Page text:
Film, painting, literature and other arts meet in the satirical crossroads of burlesque. Tributes and parodies marked the highlights of last week at the dawn of the merry merry month of May.
Wednesday saw an influx of burlesquers from all over the UK into London by the dozens – in portraits and paintings. Mark and Sarah Bell (producers of Devon travelling revue Burlesque and Boogie) opened a ten-day exhibition called A Brush With Burlesque. The private view filled the East Gallery on Brick Lane with burlesquers, journalists and assorted scenesters. Flesh-and-blood dancers like V.J. Spankie, Cherry Shakewell, Aurora Galore and Miss Rose Thorne enjoyed their complimentary drinks and cupcakes amidst the artwork, creating a unique opportunity to see paintings and some of their muses side by side. Timed to overlap with Chaz Royal’s World Burlesque Games, the art show is open to the public every day until May 13th.
The worlds of cinema and variety met once more at the Bethnal Green Working Men’s Club. Double R Club again, so soon? Not at all. Emerald Fontaine’s Dirty Shame kicked off its 2012 run on Friday with a session of cult rock musical Cry-Baby (director’s cut), followed by a bill of burlesque and cabaret inspired by the refined, ever-so-tasteful oeuvre of indie filmmaker John Waters. Randolph Hott’s boylesque impression of the title character earned him an impromptu following of screaming groupies, while Lil and DeVille contributed a double act of undiluted redneck psychosis, interpreting The Bloodhound Gang’s faux-country dittie A Lap Dance Is So Much Better When the Stripper is Crying with an unexpected twist. Topped by live rockabilly from power trio Sixteen and the Sidewinders, Ms. Fontaine’s shameless baby is a cabaret funfair dripping with perverse rock and roll kicks.
Cabaret collective The Blue Stocking Society embraced their inner geeks on May 4th (international Star Wars day) with Bluestockings in Space, a sci-fi themed revue heavy on satire and parody as usual. The evening featured the debut of a gory puppet act by Kitty Von Strumpet, as well as clown burlesquer Audacity Chutzpah’s first ever stint as a compère, mixing the franchises in the guise of a Start Trek borg called “13 of 12”. But it was Star Wars that inspired the headlining act, in which slave girl Bettsie Bon Bon, freed from Jabba the Hutt, strutted her stuff to The Cantina Song, played live on ukulele and kazoo by the society’s Madam Treasurer herself. “Two of my dreams came true in one night,” said Bon Bon: “Becoming Princess Leia and performing onstage with Tricity Vogue.”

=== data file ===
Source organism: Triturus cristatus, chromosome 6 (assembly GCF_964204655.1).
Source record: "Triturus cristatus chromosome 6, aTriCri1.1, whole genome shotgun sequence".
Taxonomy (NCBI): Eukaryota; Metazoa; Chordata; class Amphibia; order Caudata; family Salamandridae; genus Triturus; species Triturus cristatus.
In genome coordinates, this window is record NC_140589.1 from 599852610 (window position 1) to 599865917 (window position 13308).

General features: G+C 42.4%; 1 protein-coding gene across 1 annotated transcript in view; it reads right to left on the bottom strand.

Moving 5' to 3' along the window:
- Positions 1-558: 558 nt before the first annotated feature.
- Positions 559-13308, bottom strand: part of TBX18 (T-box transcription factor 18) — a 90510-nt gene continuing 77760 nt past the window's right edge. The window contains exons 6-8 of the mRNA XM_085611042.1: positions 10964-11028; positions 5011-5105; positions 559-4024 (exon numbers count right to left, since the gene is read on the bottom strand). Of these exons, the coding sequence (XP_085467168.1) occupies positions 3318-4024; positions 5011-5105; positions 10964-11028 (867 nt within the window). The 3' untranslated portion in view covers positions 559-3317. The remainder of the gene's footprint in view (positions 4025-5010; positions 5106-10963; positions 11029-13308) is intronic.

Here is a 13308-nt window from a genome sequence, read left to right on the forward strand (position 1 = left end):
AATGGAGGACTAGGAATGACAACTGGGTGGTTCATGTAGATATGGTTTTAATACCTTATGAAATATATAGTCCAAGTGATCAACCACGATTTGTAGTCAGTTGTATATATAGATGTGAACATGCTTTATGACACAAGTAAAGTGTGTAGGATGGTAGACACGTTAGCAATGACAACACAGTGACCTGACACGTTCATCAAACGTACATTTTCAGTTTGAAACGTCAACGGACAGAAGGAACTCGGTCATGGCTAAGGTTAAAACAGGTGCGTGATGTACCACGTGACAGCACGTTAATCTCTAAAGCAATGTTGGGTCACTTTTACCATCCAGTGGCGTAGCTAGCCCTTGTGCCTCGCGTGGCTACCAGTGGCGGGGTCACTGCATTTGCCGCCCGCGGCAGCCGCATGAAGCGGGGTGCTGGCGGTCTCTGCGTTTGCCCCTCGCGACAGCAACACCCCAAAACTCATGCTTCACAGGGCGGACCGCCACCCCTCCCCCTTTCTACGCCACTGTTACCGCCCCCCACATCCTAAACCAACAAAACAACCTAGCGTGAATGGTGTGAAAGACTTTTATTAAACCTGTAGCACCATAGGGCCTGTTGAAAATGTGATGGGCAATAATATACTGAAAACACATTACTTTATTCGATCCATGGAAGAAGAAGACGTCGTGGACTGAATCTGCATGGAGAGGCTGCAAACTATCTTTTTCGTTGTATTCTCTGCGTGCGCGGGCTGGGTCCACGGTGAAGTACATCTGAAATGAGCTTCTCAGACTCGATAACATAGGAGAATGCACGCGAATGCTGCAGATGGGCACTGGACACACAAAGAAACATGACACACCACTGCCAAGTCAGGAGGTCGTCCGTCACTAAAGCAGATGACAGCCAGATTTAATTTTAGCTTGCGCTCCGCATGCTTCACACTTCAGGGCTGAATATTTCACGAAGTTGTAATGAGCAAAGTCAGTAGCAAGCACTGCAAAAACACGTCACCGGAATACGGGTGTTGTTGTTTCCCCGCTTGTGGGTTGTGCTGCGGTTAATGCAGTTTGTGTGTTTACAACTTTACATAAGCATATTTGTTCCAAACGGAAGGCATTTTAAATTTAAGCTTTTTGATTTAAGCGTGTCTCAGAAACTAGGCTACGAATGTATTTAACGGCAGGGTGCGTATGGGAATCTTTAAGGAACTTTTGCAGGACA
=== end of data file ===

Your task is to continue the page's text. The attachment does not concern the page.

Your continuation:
Created by Excess All Areas agent and producer Paul L. Martin, talent contest Cheese ’n’ Crackers has been a staple of London cabaret since 2004. Taking place on the first Thursday of every month at the Battersea Barge, its latest edition had 12 performers competing for – what else? – a platter of cheese and crackers. Chosen by audience vote, the winners were close harmony trio The Polka Dots, with second and third place going to burlesque duo The Roseate Project and pantomime double act Annie and Fannie, respectively. Other contestants included magicians Nick Reade and The Great Crapini, sword swallower Snake Fervour and burlesque singer Peggy de Lune doing Fly Me to Chicago, her number for the upcoming World Burlesque Games.